Movie details

Theatrical release date:September 25, 1992
DVD/Streaming release date:November 23, 1999
Cast:Daniel Day-Lewis, Madeleine Stowe, Russell Means
Director:Michael Mann
Studio:Twentieth Century Fox
Run time:125 minutes
MPAA rating:R
MPAA explanation:violence

This review of The Last of the Mohicans was written by

Common Sense Media's unbiased ratings are conducted by expert reviewers and aren't influenced by the product's creators or by any of our funders, affiliates, or partners.

About these links

Common Sense Media, a nonprofit organization, earns a small affiliate fee from Amazon or iTunes when you use our links to make a purchase. Thank you for your support.

Read more

Great handpicked alternatives

  • Amazing Grace Movie Poster Image
    Earnest drama about fervent English abolitionist.
  • Elizabeth Movie Poster Image
    Mature, visceral depiction of a turbulent reign.
  • Amistad Movie Poster Image
    Intense true story about slavery has graphic violence.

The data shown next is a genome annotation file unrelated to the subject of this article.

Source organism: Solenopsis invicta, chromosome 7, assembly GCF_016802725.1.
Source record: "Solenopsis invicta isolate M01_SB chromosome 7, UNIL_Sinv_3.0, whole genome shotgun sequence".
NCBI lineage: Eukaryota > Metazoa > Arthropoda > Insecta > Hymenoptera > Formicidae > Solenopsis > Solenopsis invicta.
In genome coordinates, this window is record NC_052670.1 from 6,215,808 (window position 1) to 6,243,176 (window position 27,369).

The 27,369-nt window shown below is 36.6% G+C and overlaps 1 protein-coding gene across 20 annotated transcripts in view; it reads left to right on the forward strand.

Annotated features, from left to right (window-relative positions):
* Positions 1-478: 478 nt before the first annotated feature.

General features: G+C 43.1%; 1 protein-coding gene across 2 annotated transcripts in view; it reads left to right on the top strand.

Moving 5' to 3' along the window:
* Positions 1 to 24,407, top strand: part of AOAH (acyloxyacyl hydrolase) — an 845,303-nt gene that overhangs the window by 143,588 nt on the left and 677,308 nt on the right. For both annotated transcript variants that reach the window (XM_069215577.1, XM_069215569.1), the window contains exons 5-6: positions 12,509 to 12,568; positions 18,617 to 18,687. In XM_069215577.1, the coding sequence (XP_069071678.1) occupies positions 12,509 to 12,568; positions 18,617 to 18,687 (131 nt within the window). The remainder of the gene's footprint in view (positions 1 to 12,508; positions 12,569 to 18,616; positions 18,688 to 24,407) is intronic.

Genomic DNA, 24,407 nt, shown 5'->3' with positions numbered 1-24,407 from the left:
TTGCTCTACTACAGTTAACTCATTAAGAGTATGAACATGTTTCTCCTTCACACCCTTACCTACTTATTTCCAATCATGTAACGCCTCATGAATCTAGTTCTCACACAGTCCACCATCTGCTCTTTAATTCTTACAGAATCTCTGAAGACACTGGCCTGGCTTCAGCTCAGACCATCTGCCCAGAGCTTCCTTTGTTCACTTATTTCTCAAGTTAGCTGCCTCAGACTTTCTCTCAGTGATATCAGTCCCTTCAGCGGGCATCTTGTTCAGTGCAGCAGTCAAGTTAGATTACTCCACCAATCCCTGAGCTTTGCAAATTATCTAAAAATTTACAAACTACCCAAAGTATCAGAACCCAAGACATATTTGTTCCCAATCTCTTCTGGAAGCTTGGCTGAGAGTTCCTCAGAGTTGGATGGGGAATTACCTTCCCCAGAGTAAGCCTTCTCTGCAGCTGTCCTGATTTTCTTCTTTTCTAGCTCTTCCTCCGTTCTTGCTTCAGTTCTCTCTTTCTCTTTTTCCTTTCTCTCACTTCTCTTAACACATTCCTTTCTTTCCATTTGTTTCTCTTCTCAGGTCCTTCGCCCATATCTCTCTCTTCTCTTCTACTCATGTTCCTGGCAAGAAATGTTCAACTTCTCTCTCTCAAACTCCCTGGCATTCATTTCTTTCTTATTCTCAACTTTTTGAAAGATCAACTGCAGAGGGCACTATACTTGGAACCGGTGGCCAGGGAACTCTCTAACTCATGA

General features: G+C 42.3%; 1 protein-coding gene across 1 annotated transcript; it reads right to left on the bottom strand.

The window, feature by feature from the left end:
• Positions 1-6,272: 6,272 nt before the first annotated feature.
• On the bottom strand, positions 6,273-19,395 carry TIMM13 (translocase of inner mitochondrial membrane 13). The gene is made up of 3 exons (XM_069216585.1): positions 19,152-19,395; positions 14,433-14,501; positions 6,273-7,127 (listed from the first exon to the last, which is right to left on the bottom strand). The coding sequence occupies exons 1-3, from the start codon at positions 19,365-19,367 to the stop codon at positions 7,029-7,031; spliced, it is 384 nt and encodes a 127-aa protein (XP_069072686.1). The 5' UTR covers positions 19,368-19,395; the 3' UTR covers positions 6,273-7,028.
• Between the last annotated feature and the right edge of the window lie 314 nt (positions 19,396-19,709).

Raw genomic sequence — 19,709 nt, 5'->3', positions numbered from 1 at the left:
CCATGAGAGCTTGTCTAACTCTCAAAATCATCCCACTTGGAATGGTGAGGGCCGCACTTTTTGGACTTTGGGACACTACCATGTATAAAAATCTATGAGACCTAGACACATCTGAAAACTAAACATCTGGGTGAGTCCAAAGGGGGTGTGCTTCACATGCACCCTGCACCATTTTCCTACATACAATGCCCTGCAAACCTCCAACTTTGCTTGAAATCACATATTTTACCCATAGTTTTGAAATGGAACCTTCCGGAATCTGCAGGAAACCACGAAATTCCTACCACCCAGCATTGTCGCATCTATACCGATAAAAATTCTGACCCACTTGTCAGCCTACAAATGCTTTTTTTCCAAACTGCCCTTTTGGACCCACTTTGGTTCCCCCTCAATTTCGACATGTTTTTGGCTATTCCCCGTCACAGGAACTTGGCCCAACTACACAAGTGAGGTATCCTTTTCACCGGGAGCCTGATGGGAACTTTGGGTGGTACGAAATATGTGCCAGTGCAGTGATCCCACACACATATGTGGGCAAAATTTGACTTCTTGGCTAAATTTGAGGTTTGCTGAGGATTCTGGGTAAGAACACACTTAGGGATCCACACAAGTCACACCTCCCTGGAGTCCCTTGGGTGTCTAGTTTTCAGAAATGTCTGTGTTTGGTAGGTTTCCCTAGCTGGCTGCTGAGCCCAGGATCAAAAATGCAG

• Dances with Wolves Movie Poster Image
    A grand, sweeping journey with graphic violence.

What parents and kids say

See all user reviews

Share your thoughts with other parents and kids Write a user review

A safe community is important to us. Please observe our guidelines

Teen, 15 years old Written byNahil June 27, 2012

Not as bad as people are making it sound.

I think I saw an edited version of this movie on Netflix, because the content is not bad at all. Most PG-13 movies, maybe some PG, have more violence and language then this movie does. The extent of the violence was the BRIEFEST scalping scene you will ever see, a man holding up heart, and the very beginnings of a man burned alive. Besides that there is shooting and some dead bodies. The language is rare and there is no sexuality. If your child's mature enough, I would even have a nine year old watch it with his parents. If not then I would say about 11 years old by himself. Hope this was helpful!
What other families should know
Too much violence
Parent of a 14 year old Written byTsion June 26, 2010

A Raw, Beautiful, Old-Fashioned Epic (Plus the Violence)